vitamin c and the common cold

Vitamin C which is the most widely taken nutritional supplement is popularly known to help with the common cold. This assertion has been debated over the years all over the world. The connection between vitamin C and the common cold started from Linus Pauling, a Nobel Prize-winning chemist who lived from 1901 to 1994. In 1970 he wrote the book "Vitamin C and the Common Cold," which popularized the notion that this particular vitamin could prevent the common cold. The book's main claim was that taking 1 gram (1,000 mg) of vitamin C daily would reduce the incidence of colds by 45% for most people, but that some persons might need much larger amounts. It recommended that if symptoms of a cold do start, one should take 500 or 1,000 mg every hour for several hours. Many concerned persons have wondered whether Pauling's advice was prudent, and millions have experimented upon themselves to see whether they could tell. Though it might work for some people, many others who take such large amounts of the vitamin would suffer chronic diarrhea.           

Deficiency of vitamin C causes scurvy. Scurvy leads to the formation of spots on the skin, spongy gums, and bleeding from all mucous membranes. The spots are most abundant on the thighs and legs, and a person with the ailment looks pale, feels depressed, and is partially immobilized.          

Oranges, lemon and other vitamin C-loaded foods have many health benefits but study after study has shown that the vitamin does little if anything to cure, prevent or even shorten the duration of the common cold. However, studies have found that it may lower the risk of catching a cold among people whose bodies are under high physical stress such as athletes or soldiers. For the rest of us, however, that extra vitamin C is not going to do much. Some studies have also suggested that extra vitamin C may slightly reduce the severity of colds, but that it is not necessary to take the high dosages suggested by Pauling to achieve this result. Nor is there anything to be gained by taking vitamin supplements year-round in the hope of preventing colds. While the cold-killing effect may not exist, there is little incentive to correct the notion that it does, since consumption of vitamin C is not considered a public threat. In fact, some studies have associated vitamin C's antioxidant properties with a decreased incidence of some cancers.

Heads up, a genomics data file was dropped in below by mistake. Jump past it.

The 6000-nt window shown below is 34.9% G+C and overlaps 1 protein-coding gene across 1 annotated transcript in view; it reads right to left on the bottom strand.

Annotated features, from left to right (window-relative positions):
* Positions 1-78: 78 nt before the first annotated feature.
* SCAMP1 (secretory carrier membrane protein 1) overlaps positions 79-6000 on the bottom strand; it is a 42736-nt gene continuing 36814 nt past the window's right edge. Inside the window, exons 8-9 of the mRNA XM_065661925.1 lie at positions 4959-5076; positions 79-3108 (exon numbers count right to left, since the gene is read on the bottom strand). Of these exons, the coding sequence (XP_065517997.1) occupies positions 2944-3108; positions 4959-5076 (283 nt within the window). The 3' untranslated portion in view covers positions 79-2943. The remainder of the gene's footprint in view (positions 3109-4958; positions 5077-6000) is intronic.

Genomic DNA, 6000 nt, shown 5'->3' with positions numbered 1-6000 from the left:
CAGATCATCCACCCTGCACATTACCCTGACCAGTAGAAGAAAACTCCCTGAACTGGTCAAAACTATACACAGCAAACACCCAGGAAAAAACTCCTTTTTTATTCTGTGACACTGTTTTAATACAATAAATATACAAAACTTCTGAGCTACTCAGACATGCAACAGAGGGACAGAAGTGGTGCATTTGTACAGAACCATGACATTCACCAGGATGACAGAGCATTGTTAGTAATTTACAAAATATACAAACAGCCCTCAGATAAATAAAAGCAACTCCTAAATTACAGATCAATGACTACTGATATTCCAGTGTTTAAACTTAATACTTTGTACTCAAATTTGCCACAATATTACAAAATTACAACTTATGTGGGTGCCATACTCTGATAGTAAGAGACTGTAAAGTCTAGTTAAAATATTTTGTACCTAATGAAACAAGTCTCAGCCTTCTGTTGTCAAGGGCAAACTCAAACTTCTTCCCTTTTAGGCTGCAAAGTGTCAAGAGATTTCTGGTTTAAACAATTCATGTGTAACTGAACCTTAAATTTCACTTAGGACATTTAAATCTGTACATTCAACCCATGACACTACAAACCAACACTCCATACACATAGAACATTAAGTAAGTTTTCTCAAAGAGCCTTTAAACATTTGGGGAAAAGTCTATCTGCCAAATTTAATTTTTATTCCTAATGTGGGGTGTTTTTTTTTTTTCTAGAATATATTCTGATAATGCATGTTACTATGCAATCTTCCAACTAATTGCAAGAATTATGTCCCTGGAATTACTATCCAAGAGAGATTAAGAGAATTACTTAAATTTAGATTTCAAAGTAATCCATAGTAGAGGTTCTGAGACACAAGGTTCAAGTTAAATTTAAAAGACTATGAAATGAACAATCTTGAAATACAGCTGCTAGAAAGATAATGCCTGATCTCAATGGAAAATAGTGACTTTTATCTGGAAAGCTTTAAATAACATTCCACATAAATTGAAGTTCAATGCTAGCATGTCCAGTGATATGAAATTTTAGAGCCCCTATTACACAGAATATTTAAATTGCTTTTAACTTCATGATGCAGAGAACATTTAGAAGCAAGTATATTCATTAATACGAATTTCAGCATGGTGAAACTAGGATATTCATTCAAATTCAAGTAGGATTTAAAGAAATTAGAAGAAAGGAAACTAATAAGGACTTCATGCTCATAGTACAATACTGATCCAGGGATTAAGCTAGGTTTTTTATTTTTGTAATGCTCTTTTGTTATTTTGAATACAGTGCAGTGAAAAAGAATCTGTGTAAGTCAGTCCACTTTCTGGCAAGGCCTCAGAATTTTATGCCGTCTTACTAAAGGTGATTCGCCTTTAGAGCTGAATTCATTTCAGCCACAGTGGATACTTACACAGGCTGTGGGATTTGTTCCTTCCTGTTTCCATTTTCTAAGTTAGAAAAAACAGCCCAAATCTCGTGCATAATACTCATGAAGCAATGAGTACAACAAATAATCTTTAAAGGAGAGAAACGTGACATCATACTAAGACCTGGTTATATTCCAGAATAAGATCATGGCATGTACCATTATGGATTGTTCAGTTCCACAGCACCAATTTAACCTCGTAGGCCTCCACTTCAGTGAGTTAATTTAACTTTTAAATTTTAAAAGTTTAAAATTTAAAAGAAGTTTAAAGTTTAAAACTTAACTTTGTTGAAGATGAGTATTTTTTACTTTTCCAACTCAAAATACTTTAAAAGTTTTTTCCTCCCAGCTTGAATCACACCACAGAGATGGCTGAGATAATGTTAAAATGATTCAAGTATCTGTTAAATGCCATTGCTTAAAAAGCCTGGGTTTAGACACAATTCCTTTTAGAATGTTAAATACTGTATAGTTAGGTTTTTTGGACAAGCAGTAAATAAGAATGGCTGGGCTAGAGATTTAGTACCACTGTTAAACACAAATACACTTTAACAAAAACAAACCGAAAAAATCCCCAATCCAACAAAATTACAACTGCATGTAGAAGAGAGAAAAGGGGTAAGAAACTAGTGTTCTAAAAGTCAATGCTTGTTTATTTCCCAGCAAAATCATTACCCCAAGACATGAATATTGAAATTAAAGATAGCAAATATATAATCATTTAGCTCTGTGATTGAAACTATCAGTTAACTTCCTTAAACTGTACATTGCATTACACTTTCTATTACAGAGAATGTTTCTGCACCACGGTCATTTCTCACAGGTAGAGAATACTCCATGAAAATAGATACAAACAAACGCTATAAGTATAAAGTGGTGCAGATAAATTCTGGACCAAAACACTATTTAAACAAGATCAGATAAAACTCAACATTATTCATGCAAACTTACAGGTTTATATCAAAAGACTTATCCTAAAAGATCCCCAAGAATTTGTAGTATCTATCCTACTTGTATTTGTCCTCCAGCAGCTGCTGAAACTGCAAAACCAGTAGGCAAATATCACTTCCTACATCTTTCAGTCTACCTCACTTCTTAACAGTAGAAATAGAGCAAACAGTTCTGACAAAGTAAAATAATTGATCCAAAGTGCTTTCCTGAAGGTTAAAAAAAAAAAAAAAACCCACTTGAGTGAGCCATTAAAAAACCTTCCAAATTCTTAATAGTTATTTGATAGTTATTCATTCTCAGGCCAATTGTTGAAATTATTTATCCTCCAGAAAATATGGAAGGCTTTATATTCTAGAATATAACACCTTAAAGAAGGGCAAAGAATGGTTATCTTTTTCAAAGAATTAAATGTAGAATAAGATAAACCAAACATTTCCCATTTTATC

It has also been shown that people consuming diets rich in vitamin C from natural foods, such as fruits and vegetables, are healthier and have lower mortality from a number of chronic illnesses. The richest natural sources are fruits and vegetables especially those of the citrus family such as oranges, tangerines etc. If one chooses to supplement with manufactured vitamin C when a cold strikes, there is no reason to take more than 250 mg per day. Supplementation with larger amounts of vitamin C has not been shown to be more effective, and it may cause diarrhea or have other adverse effects.


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